GI Gut Bomb: factors affecting ultrarunning nutrition

By Ryan Ghelfi 

As an ultrarunning running coach one of the most often asked questions I get revolves around race day nutrition. Ultrarunners have nearly all had numerous experiences of GI distress causing them to slow down, sit down, and sometimes drop out of long races. Much of the discussion usually is about “what to eat” and of course this is important stuff. But there is much more to maintaining a working GI system in long races than purely what you put in the gas tank.


If you think about our bodies somewhat holistically there are many factors at play that affect our ability to digest the calories we consume. Maybe the most important one of these is pacing. Many of us don’t consider this relationship when dissecting GI issues post-race, but we all should. Basically, we have a limited blood/nutrient supply in our bodies. Digesting food requires some of this resource. So does running! The harder we run the more blood is required to help power our working muscles, and less blood is available to help our GI system do its job of breaking down the food we consume.


Over the course of long races, this shunting of blood away from the GI system can have devastating consequences. This problem can be further exacerbated by heat. Hot conditions cause us to use more of our blood for bringing heat from the core out to the skin to keep us from overheating. The GI system really gets neglected in hot conditions when we are pushing too hard for too long. This combination of factors is why at a race like the Western States 100 so many competitors crumble and can’t eat much if at all during the heat of the day.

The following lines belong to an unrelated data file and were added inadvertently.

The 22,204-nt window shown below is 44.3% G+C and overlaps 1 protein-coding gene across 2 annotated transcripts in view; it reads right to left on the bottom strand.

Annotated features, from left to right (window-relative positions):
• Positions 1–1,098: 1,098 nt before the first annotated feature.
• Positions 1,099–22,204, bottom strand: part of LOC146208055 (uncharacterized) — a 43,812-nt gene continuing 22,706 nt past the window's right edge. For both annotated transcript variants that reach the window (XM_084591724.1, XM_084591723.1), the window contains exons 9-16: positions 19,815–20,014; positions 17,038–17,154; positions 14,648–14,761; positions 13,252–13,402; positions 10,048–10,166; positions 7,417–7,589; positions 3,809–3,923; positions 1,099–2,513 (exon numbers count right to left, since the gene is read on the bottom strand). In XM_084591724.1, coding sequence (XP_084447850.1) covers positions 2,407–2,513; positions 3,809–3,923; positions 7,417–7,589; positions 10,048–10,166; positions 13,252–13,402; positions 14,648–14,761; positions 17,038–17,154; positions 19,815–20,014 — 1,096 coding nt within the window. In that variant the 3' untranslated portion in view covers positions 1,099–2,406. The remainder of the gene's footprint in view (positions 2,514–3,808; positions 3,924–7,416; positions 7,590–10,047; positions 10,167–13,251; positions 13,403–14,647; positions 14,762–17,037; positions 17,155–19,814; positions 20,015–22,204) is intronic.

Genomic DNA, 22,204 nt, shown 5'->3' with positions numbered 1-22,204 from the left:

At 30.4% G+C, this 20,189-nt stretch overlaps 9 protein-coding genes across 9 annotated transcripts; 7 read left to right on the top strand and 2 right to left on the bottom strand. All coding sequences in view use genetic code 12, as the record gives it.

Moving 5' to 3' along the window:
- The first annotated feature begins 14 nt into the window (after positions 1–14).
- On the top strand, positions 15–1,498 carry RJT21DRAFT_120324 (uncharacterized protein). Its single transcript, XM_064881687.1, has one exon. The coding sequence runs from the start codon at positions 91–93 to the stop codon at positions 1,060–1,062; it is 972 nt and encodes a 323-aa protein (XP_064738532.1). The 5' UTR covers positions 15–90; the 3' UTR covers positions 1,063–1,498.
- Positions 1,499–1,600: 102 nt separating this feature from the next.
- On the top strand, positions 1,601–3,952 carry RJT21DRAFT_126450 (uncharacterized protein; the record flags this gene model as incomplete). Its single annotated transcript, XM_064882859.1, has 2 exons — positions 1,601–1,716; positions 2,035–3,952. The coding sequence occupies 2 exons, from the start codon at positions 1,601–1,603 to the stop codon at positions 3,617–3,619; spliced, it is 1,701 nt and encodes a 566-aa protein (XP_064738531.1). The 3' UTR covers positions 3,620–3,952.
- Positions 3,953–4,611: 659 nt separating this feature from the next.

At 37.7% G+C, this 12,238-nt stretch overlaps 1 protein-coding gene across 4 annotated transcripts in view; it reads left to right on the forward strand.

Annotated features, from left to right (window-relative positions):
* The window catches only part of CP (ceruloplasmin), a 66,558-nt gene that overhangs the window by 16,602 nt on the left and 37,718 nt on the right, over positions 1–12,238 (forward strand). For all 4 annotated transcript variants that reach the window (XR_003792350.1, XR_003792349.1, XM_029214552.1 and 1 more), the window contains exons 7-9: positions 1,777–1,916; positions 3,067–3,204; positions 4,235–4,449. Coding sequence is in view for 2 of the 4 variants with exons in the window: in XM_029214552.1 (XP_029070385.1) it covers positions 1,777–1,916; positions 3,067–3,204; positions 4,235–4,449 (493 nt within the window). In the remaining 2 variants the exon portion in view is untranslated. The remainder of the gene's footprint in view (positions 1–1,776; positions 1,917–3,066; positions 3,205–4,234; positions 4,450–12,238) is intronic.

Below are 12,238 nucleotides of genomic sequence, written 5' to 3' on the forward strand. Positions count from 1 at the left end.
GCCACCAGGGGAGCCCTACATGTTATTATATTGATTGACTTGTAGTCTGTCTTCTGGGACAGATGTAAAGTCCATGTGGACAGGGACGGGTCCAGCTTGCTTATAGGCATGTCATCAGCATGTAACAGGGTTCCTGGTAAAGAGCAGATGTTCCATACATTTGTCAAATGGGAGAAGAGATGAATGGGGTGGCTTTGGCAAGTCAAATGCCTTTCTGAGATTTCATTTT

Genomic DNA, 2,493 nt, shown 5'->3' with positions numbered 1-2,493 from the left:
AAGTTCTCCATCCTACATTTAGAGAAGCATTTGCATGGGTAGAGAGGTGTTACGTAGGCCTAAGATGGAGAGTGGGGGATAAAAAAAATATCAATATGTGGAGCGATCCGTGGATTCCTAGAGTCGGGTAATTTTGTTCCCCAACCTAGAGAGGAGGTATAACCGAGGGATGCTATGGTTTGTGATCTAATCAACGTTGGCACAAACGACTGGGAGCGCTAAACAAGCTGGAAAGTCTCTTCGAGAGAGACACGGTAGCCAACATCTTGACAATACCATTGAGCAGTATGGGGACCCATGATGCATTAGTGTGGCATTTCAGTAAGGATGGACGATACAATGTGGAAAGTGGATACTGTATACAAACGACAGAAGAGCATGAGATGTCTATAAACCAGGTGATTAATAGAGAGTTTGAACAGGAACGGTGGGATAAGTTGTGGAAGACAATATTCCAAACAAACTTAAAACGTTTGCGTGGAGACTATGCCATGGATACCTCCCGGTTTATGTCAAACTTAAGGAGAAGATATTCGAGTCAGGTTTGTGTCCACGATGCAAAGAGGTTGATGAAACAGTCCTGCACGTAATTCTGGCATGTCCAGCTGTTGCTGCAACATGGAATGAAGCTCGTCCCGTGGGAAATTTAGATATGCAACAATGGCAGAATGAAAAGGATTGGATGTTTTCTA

So, what can you do? First, you can be super realistic with the pace that you should actually be running early in a long race. Make a plan and stick to it, even if you feel good early on. This will help you maintain a working GI system. If you are in a hot race you should have methods to cool yourself off as much as possible. These can be as simple as loading your pack, bandana, and arm sleeves with ice as often as possible. Use creek crossings to soak your hat and shirt. Not only will you feel better by cooling off, but your body will have a chance to move some blood back to your GI system and work on digesting the calories you just took in!


Hopefully, this primer can give you some ideas for things you can try to do in your next long race or training run to keep fueled and avoid a dreaded gut bomb catastrophe!

Ryan Ghelfi is a coach @ Trails and Tarmac, a professional Hoka One One runner, and Spring ambassador 

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